“It is a lady’s business to look beautiful and there are hardly any sports in which she seems able to do it.” –Sportswriter Paul Gallico, 1936
“Well, the vast majority of WNBA players lack crossover sex appeal…. The baggy uniforms don’t help.” –Bill Simmons, HBO sports personality, circa 2006
“Women’s sports in general not worth watching.” –Sports Illustrated contributor Andy Benoit on Twitter, 2015
In March 2015, former NCAA ice hockey player Dani Rylan announced the formation of the National Women’s Hockey League, the first paying professional women’s hockey league in North America. For players like Kaleigh Fratkin, a defenseman from British Columbia, it was a life-changing opportunity to continue playing, for a salary, after college. But both as a college player at Boston University and once Fratkin arrived as a pro in Connecticut—one of the league’s four franchise areas, along with New York City, Boston, and Buffalo—she was struck by how many people had never seen a women’s hockey game before.
“They just aren’t aware of it,” says Fratkin, who recently signed with the New York Riveters. Women’s hockey is largely ignored by the mainstream sports media, she says, and fans don’t have any “weird sort of telepathy” that tells them the sport exists.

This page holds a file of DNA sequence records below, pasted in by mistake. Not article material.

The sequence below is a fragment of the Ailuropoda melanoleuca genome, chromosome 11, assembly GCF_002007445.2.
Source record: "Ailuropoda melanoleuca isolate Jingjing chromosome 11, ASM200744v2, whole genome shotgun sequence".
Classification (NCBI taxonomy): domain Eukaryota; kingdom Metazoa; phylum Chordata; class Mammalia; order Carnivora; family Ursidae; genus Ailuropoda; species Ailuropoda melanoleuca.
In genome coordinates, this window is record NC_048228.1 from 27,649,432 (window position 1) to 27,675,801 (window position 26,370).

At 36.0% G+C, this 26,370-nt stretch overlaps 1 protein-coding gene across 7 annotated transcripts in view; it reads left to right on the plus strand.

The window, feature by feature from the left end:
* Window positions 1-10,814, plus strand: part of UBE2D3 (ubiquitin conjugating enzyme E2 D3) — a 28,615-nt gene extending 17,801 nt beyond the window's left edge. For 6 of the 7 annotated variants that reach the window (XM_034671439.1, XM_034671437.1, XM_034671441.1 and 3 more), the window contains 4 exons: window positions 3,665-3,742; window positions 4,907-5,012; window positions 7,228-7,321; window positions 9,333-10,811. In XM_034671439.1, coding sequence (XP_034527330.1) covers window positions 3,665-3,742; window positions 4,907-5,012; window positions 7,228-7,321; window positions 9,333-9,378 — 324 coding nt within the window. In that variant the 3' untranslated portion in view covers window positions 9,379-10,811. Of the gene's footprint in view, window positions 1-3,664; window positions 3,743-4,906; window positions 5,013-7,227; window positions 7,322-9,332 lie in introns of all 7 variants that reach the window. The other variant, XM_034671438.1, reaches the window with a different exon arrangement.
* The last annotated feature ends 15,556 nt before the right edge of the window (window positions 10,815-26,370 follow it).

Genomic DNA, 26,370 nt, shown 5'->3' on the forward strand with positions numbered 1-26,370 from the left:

It’s not just women’s hockey that’s being ignored. According to the University of Minnesota’s Tucker Center for Research on Girls & Women in Sport, women’s athletics receive only about 4 percent of all sports media coverage. Other studies have put television time as low as 1 percent.
Yet, 44 years after the passage of Title IX, women and girls in the United States are playing and following sports in unprecedented numbers. Forty percent of all sports participants are female, according to the Tucker Center, and roughly a third of fans of major sports are women. The evolution of women’s sports over the last four decades has been dramatic; the media coverage, not so much.
“Mainstream sports media outlets are essentially ‘mediated man-caves,’” said Dr. Cheryl Cooky, an associate professor of American studies at Purdue University. “It’s a space where men can go and know it’s going to be by, for, and about men.”